A new direction in HIV therapy

HIV is a worldwide problem – 35.3 million people are living with HIV or AIDS and 36 million people have died from AIDS related illnesses1. As the HIV/AIDS epidemic is such a big problem, there are many agencies working hard to come up with effective and efficient treatments. In a recent seminar at Macquarie University’s Australian School of Advanced Medicine, Professor Anthony Kelleher discussed the cutting edge HIV research his team has been conducting. His research at The Kirby Institute, University of NSW, focuses on how HIV reservoirs are established and maintained and how this information can help to develop a cure.

Currently, the only option for HIV treatment is the use of antiviral therapy. This treatment suppresses the replication of HIV virus particles by targeting different stages of the virus lifecycle, such as the entry of the virus particles into the cell, creation of DNA from virus RNA, insertion of the virus DNA into the cell’s nuclear DNA or preventing mature virus particles from leaving the cell (Figure 1)2.

Figure 1. Anti-viral drugs target different stages of the HIV lifecycle.

Figure 1. Anti-viral drugs target different stages of the HIV lifecycle.

Antiviral therapies work well, but they don’t eliminate the virus from the body3. As soon as patients stop anti-viral drug treatment, HIV levels can rapidly rise due to the stockpile of virus particles lurking in cells (the viral reservoir)4. This means patients with HIV need anti-viral drugs for the rest of their lives, otherwise the virus will return with vigor and the patient will relapse (Figure 2).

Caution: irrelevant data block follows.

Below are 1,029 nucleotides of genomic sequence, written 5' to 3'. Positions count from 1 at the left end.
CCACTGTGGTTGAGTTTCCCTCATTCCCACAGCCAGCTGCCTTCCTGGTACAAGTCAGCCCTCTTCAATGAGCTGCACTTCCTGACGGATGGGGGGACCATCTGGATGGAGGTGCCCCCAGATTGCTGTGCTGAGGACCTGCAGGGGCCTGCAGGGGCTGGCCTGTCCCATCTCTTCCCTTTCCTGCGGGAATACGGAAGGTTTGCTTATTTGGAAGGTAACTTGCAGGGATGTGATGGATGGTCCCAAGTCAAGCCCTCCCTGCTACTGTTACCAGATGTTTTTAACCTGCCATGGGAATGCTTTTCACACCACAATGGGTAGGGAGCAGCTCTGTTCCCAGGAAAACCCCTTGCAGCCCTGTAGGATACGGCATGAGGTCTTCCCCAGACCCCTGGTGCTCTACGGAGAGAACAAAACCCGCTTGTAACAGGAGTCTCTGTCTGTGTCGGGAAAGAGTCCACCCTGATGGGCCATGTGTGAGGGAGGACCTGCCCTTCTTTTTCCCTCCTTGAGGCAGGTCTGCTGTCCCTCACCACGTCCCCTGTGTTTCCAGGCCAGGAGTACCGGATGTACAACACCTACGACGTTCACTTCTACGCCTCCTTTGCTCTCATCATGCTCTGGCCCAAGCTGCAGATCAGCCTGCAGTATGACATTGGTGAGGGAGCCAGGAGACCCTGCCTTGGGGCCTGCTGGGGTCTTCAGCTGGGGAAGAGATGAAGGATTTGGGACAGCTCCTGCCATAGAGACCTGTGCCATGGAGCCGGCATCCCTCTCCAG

Figure 2. HIV+ patients currently take a cocktail of drugs to suppress the virus.

Figure 2. HIV+ patients currently take a cocktail of drugs to suppress the virus.

Staying on anti-viral drugs for a lifetime can have a lot of unwanted side effects, such as metabolic diseases and osteoporosis5. There are research teams developing a vaccine for HIV, but this is still in phase 1 of clinical trials (preliminary safety tests). A vaccine needs multiple rounds of trials and will take approximately 15 years before it can be used in the general population6.

Only one person has been cured of HIV – a patient with HIV developed an additional disease which required a bone marrow transplant. The bone marrow donor had a deletion of his CCR5 gene, a receptor for HIV. As the HIV receptor was no longer present the HIV could no longer bind and the patient was cured4. Unfortunately, a bone marrow transplant from a donor with a CCR5 gene deletion is not an option for everyone with HIV, so other avenues are being explored.

Professor Kelleher and his team are interested in developing alternatives to long-term medications and are looking at the genes of HIV and the immune system for a possible solution. The team has just recently received ethics clearance to start human clinical trials using siRNAs (small interfering RNAs) to degrade the CCR5 gene receptor for HIV. This method aims to stop expression of the HIV genes (silencing) which stops the virus particles from replicating7 (Figure 3). This will remove the viral reservoir, but the genes will still be present in the patient’s genome. This method has been effective for other viruses, such as the Human Papilloma Virus, Polio, Hepatitis B and Hepatitis C, and oncogenes have also been silenced using this method8,9.